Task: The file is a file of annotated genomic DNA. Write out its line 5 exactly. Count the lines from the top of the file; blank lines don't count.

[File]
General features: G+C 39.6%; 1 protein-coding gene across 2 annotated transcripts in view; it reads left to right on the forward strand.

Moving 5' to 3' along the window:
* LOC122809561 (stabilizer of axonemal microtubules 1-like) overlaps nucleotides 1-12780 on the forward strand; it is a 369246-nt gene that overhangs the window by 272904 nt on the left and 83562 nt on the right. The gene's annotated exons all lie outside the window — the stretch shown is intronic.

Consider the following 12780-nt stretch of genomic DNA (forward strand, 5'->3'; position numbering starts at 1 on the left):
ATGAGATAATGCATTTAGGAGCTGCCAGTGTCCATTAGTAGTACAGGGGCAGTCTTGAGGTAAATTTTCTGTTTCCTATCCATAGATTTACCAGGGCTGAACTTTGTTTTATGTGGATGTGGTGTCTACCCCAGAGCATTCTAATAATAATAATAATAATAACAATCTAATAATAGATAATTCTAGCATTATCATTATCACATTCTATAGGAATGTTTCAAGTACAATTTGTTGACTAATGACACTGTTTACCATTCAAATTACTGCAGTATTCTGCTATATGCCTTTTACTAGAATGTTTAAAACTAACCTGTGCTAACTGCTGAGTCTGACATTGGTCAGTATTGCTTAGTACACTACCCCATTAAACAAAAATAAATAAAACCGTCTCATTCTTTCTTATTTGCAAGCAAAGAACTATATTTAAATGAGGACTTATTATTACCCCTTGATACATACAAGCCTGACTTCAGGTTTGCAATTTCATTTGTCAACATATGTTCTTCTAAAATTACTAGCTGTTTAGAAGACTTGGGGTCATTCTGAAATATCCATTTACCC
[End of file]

ATGAGATAATGCATTTAGGAGCTGCCAGTGTCCATTAGTAGTACAGGGGCAGTCTTGAGGTAAATTTTCTGTTTCCTATCCATAGATTTACCAGGGCTGAACTTTGTTTTATGTGGATGTGGTGTCTACCCCAGAGCATTCTAATAATAATAATAATAATAACAATCTAATAATAGATAATTCTAGCATTATCATTATCACATTCTATAGGAATGTTTCAAGTACAATTTGTTGACTAATGACACTGTTTACCATTCAAATTACTGCAGTATTCTGCTATATGCCTTTTACTAGAATGTTTAAAACTAACCTGTGCTAACTGCTGAGTCTGACATTGGTCAGTATTGCTTAGTACACTACCCCATTAAACAAAAATAAATAAAACCGTCTCATTCTTTCTTATTTGCAAGCAAAGAACTATATTTAAATGAGGACTTATTATTACCCCTTGATACATACAAGCCTGACTTCAGGTTTGCAATTTCATTTGTCAACATATGTTCTTCTAAAATTACTAGCTGTTTAGAAGACTTGGGGTCATTCTGAAATATCCATTTACCC